Polymerase Chain Reaction (PCR) Primers and Standard Preparation.
External DNA standards were generated by PCR amplification of hepatocellular complementary DNA using the respective oligonucleotide primers (Gibco BRL, Eggenstein, Germany), shown in Table 1, and subsequently purified with the GenElute PCR DNA Purification Kit (Sigma). The concentration was detected spectrophotometrically and diluted to 1 ng/μL with double-distilled (dd) H2O. Serial dilutions were used to obtain standard curves.
Table 1. Oligonucleotide Primers Used for PCR Amplification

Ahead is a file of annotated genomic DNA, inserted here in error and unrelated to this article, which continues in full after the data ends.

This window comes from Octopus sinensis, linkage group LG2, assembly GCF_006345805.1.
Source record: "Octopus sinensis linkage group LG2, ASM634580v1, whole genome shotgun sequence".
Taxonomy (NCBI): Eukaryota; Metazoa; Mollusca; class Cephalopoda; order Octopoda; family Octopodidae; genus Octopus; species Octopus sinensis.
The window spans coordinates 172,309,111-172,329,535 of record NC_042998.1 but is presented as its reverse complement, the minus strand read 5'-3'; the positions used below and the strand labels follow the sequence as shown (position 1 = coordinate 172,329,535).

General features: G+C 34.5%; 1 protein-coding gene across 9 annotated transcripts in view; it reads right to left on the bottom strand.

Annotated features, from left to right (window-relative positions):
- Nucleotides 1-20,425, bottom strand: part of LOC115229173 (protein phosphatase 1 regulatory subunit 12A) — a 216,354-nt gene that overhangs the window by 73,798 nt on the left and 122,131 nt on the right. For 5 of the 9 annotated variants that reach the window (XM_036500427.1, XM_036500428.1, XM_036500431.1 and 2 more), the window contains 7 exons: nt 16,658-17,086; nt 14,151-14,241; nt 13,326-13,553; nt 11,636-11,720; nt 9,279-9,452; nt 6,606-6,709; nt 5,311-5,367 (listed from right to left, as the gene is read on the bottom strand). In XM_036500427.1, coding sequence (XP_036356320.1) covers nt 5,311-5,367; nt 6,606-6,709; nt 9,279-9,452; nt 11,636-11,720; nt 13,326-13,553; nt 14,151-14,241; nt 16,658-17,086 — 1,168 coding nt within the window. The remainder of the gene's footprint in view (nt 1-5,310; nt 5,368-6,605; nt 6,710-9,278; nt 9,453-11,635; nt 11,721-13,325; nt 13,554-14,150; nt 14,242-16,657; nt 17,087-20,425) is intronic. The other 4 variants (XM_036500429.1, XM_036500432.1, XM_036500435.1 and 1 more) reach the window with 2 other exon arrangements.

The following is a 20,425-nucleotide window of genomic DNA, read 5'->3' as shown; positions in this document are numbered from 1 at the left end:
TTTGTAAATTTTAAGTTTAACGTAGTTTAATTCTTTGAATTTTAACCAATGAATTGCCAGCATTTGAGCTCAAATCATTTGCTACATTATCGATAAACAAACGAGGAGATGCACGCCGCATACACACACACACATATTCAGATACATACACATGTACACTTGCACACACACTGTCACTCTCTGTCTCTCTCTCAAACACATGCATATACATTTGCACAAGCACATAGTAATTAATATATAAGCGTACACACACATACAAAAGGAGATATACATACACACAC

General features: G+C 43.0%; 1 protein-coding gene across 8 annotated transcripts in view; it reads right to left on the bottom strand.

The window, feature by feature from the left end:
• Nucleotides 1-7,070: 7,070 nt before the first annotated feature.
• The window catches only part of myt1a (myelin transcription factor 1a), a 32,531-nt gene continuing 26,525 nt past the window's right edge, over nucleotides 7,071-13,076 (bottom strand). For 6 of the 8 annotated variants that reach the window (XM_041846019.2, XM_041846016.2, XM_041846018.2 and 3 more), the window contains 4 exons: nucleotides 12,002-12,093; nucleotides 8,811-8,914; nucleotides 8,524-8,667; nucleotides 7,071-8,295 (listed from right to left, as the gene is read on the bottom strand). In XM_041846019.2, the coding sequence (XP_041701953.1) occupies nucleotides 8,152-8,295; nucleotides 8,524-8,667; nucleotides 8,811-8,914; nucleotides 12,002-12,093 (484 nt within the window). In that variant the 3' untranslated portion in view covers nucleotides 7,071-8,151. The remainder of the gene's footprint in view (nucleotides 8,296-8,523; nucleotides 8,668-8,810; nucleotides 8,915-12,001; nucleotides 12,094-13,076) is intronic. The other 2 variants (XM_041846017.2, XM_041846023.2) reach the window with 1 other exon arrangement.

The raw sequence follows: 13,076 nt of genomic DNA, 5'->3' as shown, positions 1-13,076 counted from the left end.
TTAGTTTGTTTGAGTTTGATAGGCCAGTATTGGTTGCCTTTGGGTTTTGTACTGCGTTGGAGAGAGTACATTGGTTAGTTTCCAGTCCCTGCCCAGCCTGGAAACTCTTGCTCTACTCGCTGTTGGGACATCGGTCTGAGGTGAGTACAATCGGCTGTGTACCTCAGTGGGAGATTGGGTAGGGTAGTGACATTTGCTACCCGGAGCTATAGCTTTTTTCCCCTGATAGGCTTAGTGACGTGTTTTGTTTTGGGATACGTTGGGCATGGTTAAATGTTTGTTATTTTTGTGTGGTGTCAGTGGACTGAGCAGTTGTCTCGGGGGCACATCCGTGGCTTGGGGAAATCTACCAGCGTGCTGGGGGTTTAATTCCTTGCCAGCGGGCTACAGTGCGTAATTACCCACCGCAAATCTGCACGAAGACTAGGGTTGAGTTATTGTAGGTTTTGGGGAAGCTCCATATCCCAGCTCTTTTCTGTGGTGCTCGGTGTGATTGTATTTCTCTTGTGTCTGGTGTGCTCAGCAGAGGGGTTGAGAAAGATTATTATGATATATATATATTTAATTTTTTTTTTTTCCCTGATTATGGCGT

hMTH1, hOGG1, hMYH alfa (hMYHα), MnSOD, and beta-actin (β-actin) mRNA expression was measured by real-time PCR using the LightCycler system (Roche Diagnostics, Mannheim, Germany). A standard PCR reaction contained 0.5 μL of each primer (5 μmol/L), 1 μL magnesium chloride (MgCl) (25 mmol/L), 6 μL ddH2O, and 1 μL DNA Master SYBR Green I (Roche). Either 1 μL of the external standard or 1 μL of complementary DNA were used as templates. PCR conditions were as follows: initial denaturation at 95°C for 30 seconds followed by 40 to 45 cycles including denaturation at 95°C for 1 second; annealing, β-actin at 60°C, hMTH1 at 60°C, hOGG1 at 64°C, hMYHα at 65°C, MnSOD at 62°C, for 3 seconds; and strand extension at 72°C for 30, 15, 15, 20, and 16 seconds, respectively. Total hMYHα values were calculated as the sum of mRNA expression levels of only subtypes hMYHα3 and hMYHα4, as subtypes hMYHα1 and hMYHα2 were not expressed in liver tissue. The acquisition temperatures obtained via melting curve analysis were 87°C for hMTH1, 86°C for hOGG1, 87°C for hMYHα, 83°C for MnSOD, and 87°C for β-actin. The expression of all gene products was analyzed in relation to the housekeeping gene β-actin and multiplied by a factor of 100.